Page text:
Lemoine Law Firm


Understanding Expedited Programs for Social Security Disability Claims

The Social Security Disability application process is designed to ensure that benefits are provided to those who genuinely need them and to prevent fraud. However, those safeguards can contribute to the time it takes to receive a decision on an SSDI claim. 

The average wait time for a decision on an SSDI application is around 225 days (about 7 and a half months). And if an applicant decides to appeal a denial, the process could take additional months or even years. In addition, there’s a mandatory five-month waiting period after approval to receive SSDI benefits. While that timeline may work for most applicants, there are circumstances under which waiting that long isn’t an option. 

Fortunately, the Social Security Administration has programs to identify and respond to those cases, which could result in your claim being processed in days or weeks rather than months or years. This article outlines these programs, how they work, and how to qualify for them.  

The Social Security Disability Application Process

To understand the SSA’s expedited programs, it’s helpful to know the steps in the typical disability evaluation process.  

  1. Initial Application: Submit your application online, by phone, or in person and provide detailed information about your medical condition, work history, and functional limitations. This step can take a while, depending on the number of sources and complexity of your claim.
  2. Medical Review: The Social Security Administration reviews your medical records and assesses whether your condition meets the criteria outlined in The Blue Book (officially known as “Disability Evaluation Under Social Security”).
  3. Consultative Examinations: If necessary, the SSA may schedule a consultative examination with a medical professional to determine the severity of your disability.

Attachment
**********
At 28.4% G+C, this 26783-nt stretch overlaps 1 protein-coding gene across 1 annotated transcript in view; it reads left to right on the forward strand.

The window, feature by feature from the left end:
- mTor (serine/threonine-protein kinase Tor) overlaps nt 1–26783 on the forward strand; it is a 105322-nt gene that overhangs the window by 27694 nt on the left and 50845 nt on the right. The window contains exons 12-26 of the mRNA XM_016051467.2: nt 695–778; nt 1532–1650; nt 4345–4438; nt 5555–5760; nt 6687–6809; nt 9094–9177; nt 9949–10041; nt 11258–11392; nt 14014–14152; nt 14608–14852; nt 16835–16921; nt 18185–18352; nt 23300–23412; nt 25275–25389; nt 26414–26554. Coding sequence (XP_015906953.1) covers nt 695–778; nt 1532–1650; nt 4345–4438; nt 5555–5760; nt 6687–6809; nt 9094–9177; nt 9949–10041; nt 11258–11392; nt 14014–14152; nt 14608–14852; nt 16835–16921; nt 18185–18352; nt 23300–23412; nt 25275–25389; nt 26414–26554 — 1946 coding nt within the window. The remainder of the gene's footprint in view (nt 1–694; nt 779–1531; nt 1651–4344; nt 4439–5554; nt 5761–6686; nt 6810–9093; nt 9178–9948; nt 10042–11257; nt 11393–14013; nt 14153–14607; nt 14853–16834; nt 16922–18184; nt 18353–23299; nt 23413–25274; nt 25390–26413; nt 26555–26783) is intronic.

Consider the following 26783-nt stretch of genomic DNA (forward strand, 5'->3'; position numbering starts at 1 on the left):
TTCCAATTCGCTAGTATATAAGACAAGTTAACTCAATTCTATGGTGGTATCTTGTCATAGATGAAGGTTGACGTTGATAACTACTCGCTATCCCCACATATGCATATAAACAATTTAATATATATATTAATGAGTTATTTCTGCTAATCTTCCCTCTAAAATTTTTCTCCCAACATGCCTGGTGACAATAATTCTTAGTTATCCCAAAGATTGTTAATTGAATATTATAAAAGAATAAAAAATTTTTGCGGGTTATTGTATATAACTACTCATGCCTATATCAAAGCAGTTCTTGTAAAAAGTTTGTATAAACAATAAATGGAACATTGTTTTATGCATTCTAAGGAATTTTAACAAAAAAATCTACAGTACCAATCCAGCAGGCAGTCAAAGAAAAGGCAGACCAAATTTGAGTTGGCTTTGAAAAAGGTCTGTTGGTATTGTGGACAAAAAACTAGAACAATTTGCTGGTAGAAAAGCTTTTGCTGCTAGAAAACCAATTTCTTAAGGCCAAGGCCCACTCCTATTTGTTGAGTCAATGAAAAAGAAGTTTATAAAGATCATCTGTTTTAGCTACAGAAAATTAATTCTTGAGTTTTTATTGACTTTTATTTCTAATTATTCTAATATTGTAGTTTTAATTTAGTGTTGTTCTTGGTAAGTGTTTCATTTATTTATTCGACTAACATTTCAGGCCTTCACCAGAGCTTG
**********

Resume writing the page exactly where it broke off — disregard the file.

4. Functional Assessment: The SSA evaluates your ability to perform work-related tasks. They consider factors like mobility, communication, and daily activities.
  5. Decision: The SSA decides based on medical evidence and functional assessments. Once completed, you will receive a notice regarding approval or denial of benefits.
  6. Appeals: You can appeal the decision if your claim is denied. The appeals process includes reconsideration, a hearing, and further appeals if necessary. 

Expedited Programs

Expedited programs are special procedures within the SSDI framework designed to streamline and accelerate the processing of disability claims for individuals under certain medical conditions or circumstances.  

Fast-Track Processing

Fast-track processing has two components: Compassionate Allowance and Quick Disability Determination. 

Compassionate Allowance (CAL)

Compassionate Allowance, or CAL, is designed to speed up disability claim processing for individuals with severe medical conditions. 

The SSA uses special criteria and guidelines to identify and prioritize CAL cases.  In general, conditions that qualify for CAL have extremely high morbidity rates or debilitating symptoms and are so severe that they clearly meet the SSA’s definition of disability. 

Examples of such conditions include certain types of cancer, such as acute leukemia and pancreatic cancer, rare genetic disorders, such as Huntington’s disease and Duchenne muscular dystrophy, and severe neurological disorders, such as ALS and Alzheimer’s disease. 

The SSDI Compassionate Allowance List provides information on all medical conditions that qualify for CAL. The SSA regularly updates and expands the list of CAL conditions based on medical advancements and emerging health concerns.  

Quick Disability Determination (QDD)

Quick Disability Determination, or QDD, uses a sophisticated computer algorithm to analyze specific data points within disability applications to identify cases that require quick judgment and are likely to be approved based on objective medical evidence, diagnosis codes, and other indicators of disability severity.  

Terminal Illness (TERI) Program